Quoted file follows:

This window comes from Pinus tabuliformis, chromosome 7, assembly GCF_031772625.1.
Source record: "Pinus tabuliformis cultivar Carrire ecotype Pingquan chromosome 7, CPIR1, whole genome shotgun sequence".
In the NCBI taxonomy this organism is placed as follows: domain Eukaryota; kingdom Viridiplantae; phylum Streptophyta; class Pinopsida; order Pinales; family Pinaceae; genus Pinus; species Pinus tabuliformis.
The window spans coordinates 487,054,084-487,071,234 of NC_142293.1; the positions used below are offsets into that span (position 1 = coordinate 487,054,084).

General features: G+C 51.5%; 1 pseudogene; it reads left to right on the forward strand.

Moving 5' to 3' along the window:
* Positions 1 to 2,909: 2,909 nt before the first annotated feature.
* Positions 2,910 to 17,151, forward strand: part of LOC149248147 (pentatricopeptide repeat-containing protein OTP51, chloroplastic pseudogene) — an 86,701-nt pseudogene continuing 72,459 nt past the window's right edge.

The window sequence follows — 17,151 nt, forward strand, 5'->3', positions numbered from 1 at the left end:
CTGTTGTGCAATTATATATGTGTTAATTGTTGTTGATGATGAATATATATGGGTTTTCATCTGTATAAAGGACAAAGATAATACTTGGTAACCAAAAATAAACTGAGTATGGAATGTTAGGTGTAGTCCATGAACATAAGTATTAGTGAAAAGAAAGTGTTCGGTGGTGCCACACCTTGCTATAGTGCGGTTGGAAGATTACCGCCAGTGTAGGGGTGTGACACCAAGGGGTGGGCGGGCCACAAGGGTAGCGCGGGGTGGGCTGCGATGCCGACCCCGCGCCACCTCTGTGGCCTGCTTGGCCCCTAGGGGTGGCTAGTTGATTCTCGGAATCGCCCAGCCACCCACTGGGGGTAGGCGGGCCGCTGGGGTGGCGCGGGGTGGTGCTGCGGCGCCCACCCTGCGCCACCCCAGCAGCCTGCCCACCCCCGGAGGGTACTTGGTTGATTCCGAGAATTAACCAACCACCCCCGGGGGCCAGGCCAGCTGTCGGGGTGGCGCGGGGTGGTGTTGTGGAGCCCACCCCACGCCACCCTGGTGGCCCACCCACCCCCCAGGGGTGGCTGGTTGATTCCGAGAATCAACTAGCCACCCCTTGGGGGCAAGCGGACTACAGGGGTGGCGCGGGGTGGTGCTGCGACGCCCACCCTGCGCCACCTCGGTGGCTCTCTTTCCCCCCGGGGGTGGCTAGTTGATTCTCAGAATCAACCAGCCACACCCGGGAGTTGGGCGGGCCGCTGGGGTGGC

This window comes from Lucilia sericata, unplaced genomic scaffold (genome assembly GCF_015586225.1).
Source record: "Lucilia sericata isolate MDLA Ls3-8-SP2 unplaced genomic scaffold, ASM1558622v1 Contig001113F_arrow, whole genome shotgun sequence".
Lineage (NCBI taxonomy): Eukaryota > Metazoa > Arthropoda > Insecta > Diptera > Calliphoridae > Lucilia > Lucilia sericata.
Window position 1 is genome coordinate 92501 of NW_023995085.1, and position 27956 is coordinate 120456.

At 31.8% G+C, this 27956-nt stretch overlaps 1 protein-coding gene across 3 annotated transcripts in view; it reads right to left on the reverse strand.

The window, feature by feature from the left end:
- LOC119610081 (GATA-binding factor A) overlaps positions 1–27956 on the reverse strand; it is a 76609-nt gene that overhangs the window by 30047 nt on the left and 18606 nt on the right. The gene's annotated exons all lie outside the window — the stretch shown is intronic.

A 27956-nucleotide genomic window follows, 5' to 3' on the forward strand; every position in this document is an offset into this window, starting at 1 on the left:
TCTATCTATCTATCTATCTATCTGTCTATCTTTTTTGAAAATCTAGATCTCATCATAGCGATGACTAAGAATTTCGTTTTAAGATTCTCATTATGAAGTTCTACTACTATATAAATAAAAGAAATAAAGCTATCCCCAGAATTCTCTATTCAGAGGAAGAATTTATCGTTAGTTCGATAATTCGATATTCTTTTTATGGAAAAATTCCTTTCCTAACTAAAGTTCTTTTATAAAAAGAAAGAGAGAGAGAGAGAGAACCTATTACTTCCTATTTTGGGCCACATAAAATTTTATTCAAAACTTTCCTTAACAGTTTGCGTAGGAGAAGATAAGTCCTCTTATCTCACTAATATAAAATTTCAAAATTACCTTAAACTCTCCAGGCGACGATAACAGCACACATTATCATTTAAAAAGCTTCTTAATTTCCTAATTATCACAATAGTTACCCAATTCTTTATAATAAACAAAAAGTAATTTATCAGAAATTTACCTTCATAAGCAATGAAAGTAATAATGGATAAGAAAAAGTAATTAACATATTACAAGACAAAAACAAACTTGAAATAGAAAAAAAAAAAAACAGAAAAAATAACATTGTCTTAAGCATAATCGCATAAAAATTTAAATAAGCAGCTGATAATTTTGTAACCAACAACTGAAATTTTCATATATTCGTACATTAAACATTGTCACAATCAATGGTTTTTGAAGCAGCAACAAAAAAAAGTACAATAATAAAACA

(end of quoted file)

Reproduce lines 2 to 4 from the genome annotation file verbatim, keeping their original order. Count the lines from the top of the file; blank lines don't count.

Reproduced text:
Source record: "Pinus tabuliformis cultivar Carrire ecotype Pingquan chromosome 7, CPIR1, whole genome shotgun sequence".
In the NCBI taxonomy this organism is placed as follows: domain Eukaryota; kingdom Viridiplantae; phylum Streptophyta; class Pinopsida; order Pinales; family Pinaceae; genus Pinus; species Pinus tabuliformis.
The window spans coordinates 487,054,084-487,071,234 of NC_142293.1; the positions used below are offsets into that span (position 1 = coordinate 487,054,084).